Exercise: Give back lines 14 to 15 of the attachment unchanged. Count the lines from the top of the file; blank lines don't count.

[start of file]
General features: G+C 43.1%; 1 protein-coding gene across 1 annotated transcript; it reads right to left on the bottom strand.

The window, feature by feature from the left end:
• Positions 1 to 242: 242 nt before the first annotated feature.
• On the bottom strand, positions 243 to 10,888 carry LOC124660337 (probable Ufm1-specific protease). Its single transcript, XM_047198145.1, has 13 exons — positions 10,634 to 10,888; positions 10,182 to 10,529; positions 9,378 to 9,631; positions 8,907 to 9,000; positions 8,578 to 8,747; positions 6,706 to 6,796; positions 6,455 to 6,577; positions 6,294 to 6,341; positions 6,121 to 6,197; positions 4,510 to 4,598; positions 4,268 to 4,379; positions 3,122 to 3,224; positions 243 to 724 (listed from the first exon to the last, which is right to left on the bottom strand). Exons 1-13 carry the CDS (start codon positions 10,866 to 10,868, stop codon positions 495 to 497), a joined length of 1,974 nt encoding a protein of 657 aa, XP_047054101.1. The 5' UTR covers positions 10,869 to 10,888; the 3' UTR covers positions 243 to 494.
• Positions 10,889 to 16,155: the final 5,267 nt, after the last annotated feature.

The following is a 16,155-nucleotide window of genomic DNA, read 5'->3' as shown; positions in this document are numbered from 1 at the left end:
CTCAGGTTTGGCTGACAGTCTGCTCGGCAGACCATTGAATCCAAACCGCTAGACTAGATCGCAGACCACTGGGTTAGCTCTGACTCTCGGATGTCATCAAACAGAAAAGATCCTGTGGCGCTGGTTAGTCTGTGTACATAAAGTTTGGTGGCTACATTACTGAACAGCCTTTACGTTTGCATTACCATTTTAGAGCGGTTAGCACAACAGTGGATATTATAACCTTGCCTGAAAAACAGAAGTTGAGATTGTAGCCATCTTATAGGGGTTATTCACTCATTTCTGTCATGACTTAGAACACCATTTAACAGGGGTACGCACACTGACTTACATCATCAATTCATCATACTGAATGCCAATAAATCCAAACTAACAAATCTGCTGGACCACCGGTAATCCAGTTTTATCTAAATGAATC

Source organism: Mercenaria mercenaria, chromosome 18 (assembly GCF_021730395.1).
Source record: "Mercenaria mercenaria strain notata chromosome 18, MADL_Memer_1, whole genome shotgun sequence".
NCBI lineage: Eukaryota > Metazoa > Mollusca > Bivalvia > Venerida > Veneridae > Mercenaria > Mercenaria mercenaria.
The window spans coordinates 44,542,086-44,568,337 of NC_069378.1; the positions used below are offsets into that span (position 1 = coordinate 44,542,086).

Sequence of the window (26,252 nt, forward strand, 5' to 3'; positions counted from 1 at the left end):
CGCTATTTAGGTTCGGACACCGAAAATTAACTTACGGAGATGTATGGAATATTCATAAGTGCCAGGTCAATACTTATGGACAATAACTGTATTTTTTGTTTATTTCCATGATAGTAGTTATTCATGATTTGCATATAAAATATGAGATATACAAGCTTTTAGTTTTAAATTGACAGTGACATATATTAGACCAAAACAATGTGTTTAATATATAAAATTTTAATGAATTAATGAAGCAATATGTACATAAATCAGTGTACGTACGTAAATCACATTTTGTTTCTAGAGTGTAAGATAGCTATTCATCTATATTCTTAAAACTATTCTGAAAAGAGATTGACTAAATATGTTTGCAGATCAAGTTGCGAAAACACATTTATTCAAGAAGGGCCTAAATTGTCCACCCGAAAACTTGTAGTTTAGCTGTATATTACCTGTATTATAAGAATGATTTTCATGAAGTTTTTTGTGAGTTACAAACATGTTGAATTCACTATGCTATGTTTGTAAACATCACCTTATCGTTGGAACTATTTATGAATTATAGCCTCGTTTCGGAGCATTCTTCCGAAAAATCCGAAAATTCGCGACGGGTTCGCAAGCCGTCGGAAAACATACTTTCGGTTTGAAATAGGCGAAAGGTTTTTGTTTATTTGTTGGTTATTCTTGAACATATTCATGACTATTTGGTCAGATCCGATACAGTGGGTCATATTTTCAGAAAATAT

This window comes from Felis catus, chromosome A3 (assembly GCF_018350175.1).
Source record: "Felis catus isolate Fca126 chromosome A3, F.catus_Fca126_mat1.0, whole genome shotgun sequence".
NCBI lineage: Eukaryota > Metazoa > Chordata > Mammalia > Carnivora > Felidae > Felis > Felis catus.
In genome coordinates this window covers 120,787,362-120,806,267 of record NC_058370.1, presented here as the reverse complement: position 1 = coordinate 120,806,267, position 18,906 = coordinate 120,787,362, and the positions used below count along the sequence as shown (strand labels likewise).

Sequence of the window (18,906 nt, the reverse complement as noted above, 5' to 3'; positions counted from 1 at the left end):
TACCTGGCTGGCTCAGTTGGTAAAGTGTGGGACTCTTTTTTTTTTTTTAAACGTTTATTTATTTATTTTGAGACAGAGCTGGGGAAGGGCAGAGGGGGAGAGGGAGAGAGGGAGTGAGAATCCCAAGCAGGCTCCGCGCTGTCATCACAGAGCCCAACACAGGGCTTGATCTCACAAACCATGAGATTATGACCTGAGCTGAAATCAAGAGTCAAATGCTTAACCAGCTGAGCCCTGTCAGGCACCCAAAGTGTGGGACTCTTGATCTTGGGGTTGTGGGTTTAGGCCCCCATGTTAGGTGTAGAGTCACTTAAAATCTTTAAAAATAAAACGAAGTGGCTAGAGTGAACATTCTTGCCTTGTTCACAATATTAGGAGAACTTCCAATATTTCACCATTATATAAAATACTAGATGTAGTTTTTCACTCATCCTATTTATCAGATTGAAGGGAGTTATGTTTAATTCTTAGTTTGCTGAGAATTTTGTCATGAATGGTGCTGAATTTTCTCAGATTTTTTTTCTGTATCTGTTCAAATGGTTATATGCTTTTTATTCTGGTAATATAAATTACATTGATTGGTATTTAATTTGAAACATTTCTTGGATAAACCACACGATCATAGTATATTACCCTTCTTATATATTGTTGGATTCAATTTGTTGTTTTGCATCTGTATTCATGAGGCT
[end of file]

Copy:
This window comes from Felis catus, chromosome A3 (assembly GCF_018350175.1).
Source record: "Felis catus isolate Fca126 chromosome A3, F.catus_Fca126_mat1.0, whole genome shotgun sequence".